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A Whole New Class

by Crystal Reid

August 5, 2020

Illustration of construction workers, part of China's rising lower-middle classWith the growth of China’s economy came a host of new jobs, raising millions of people out of poverty. How are businesses cashing in on the now massive lower-middle income demographic?

China’s war on poverty has been a success with 850 million people lifted out of poverty, resulting in a whole new class of lower-middle income consumers. Above the poverty line but not yet among the ranks of the prosperous middle class, this segment presents a huge opportunity for foreign brands and businesses.

Progress and inequality

China’s economy, growing at an average rate of around 10% a year since the late 1970s until recently, has propelled it into position as the world’s second-biggest economy and brought poverty levels down from more than 80% in 1981 to just 1.7% by the end of 2018. This makes China the first country to realize the United Nations Millennium Development Goal for poverty reduction.

Amongst the many results of this has been the creation of an urban middle class of some 400 million people who have developed an appetite for a wide range of upscale products, from luxury handbags to foreign toothpaste brands. But beyond the urban middle class, the rise in prosperity has also pushed up living standards and disposable income for hundreds of millions of people who not long ago were peasant farmers.

“China’s lower-middle class is an important sector,” says Sarah Wong, Head of Digital for McCann Health China. “And not just because of their number, but because they’re everywhere.”

Of those who have made it into the middle class, which according to data from the Pew Research Center, now accounts for 39% of China’s 1.4 billion people, the majority (75%) sit in the lower-middle income bracket. This group, with a daily spending power of between $10 and $20 (as calculated by Pew), account for just over 29% of the total population.

China’s middle-class has started to behave similarly to counterparts around the world, with one important difference: whether in the lower or upper segment of the demographic, the first priority for families when they reach a certain level of prosperity is the education and prospects of their children, because they know that upward mobility depends on knowledge and academic qualifications.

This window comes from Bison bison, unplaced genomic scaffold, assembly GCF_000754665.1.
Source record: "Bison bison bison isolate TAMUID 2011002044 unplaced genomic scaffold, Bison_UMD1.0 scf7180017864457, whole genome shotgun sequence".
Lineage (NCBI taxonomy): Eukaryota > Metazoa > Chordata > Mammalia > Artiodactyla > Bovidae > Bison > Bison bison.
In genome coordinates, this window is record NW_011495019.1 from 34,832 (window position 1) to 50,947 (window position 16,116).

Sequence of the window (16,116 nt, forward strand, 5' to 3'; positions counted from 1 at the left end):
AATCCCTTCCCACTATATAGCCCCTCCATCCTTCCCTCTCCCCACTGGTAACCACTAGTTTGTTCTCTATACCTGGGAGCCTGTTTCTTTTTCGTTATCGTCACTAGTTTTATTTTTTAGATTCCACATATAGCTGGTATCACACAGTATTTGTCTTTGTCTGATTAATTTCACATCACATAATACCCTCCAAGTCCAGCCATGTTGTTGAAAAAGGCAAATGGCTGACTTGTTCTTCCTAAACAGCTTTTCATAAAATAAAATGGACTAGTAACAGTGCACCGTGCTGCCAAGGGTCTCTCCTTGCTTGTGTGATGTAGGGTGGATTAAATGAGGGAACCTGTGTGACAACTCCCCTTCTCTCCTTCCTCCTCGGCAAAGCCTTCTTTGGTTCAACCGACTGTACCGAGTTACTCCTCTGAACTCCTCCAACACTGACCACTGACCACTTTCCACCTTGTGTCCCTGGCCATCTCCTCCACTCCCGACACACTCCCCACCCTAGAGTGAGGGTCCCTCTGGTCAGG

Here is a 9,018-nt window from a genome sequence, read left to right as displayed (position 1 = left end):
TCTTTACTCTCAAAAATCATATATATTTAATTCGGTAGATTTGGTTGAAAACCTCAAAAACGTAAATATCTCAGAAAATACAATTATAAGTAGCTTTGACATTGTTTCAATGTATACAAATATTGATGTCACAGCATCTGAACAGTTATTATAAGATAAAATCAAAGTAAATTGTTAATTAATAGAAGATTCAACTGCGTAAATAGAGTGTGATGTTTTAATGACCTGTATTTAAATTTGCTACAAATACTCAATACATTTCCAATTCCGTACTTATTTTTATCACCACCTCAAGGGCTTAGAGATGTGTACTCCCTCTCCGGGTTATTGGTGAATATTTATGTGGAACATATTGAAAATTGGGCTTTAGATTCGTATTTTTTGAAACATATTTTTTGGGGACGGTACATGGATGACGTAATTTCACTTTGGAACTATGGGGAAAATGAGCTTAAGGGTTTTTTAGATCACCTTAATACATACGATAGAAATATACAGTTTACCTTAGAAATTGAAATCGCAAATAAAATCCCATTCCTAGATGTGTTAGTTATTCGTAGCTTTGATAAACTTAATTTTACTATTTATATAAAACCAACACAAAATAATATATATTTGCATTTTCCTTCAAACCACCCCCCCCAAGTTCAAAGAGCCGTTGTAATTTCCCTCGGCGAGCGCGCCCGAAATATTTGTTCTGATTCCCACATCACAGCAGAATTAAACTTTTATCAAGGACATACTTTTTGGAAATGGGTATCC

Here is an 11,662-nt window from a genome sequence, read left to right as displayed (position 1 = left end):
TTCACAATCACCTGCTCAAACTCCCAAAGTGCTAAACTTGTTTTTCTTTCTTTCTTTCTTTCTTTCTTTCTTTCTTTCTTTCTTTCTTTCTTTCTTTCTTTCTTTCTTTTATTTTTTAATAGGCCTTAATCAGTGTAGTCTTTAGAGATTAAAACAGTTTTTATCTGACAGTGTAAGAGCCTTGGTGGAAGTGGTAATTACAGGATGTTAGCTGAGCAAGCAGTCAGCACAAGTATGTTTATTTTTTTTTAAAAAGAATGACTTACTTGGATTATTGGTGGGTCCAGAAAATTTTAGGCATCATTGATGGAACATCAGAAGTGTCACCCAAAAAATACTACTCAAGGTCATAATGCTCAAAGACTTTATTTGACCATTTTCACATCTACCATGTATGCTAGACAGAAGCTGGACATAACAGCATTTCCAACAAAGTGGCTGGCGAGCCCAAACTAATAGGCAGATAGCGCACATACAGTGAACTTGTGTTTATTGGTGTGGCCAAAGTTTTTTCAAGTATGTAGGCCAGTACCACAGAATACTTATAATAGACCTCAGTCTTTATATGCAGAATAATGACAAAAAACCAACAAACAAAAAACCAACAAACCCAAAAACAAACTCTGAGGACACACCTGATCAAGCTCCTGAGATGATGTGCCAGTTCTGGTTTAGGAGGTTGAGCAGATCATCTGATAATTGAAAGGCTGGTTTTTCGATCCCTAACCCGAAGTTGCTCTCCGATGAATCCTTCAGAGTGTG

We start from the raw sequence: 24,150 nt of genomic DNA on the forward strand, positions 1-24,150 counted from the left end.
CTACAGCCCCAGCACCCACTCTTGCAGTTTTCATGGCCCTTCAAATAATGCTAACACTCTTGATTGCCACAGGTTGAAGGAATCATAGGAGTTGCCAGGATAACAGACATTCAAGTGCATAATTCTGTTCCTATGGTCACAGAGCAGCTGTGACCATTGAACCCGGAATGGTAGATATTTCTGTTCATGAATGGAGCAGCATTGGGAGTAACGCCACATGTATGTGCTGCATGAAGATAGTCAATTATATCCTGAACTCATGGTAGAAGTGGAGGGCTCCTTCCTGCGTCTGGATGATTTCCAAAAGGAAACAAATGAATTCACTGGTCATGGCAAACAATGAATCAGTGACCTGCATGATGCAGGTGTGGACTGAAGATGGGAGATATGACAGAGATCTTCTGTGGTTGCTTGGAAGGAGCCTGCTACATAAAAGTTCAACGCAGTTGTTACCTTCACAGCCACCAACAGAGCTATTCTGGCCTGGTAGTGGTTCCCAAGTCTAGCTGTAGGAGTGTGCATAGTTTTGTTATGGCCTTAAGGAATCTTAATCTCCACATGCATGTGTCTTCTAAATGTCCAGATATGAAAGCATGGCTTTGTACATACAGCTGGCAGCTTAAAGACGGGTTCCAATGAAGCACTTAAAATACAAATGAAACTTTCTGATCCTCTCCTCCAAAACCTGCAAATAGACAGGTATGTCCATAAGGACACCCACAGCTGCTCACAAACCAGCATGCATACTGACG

“Poverty is not just about income but low opportunity,” says Jianye Wang, a professor of economics at NYU Shanghai. “China has been and still is a dual economy between urban and rural areas.”

Roads and inroads

Beijing has invested heavily in infrastructure in the last few decades to help lift the rural population further out of poverty. According to government figures, 99.5% of villages are now linked to the outside world with paved roads, and 96.5% have at least one bus service. The luckiest rural residents find themselves close to a high-speed railway station, which means being able to get quickly to anywhere else in the country and also benefit from the growing lure of domestic tourism, says Mark Wang, a professor in Chinese social sciences at the University of Melbourne. “Chinese people want to go to beautiful places where everything is cheap. The local farmers in these areas build accommodation for tourists and find a new market for their products.”

Chart: The results of China's poverty alleviation efforts

The government has also accelerated development of online infrastructure in rural regions as part of an “Internet Plus” strategy to tackle poverty. A manifestation of this are the “Taobao Villages,” which encourage, and largely depend upon, the production of foodstuffs and other specialties for sale through China’s biggest online marketplace. According to AliResearch, as of August 2019, there were 4,310 Taobao Villages scattered across the nation.